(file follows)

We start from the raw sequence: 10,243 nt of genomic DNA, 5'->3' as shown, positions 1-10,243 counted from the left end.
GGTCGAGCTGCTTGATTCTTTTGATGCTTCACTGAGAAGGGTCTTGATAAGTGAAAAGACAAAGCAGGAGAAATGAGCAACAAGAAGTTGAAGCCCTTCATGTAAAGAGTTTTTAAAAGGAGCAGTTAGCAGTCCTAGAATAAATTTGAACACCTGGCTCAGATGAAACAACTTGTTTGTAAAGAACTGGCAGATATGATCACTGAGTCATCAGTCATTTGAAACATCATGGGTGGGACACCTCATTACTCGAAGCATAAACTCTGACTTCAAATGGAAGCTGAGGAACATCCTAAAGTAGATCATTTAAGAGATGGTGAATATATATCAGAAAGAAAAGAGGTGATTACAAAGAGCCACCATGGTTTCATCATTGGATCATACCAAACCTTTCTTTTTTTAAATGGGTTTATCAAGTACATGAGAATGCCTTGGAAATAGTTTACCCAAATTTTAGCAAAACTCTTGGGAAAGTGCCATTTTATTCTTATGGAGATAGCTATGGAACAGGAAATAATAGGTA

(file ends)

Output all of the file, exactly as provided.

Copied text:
We start from the raw sequence: 10,243 nt of genomic DNA, 5'->3' as shown, positions 1-10,243 counted from the left end.
GGTCGAGCTGCTTGATTCTTTTGATGCTTCACTGAGAAGGGTCTTGATAAGTGAAAAGACAAAGCAGGAGAAATGAGCAACAAGAAGTTGAAGCCCTTCATGTAAAGAGTTTTTAAAAGGAGCAGTTAGCAGTCCTAGAATAAATTTGAACACCTGGCTCAGATGAAACAACTTGTTTGTAAAGAACTGGCAGATATGATCACTGAGTCATCAGTCATTTGAAACATCATGGGTGGGACACCTCATTACTCGAAGCATAAACTCTGACTTCAAATGGAAGCTGAGGAACATCCTAAAGTAGATCATTTAAGAGATGGTGAATATATATCAGAAAGAAAAGAGGTGATTACAAAGAGCCACCATGGTTTCATCATTGGATCATACCAAACCTTTCTTTTTTTAAATGGGTTTATCAAGTACATGAGAATGCCTTGGAAATAGTTTACCCAAATTTTAGCAAAACTCTTGGGAAAGTGCCATTTTATTCTTATGGAGATAGCTATGGAACAGGAAATAATAGGTA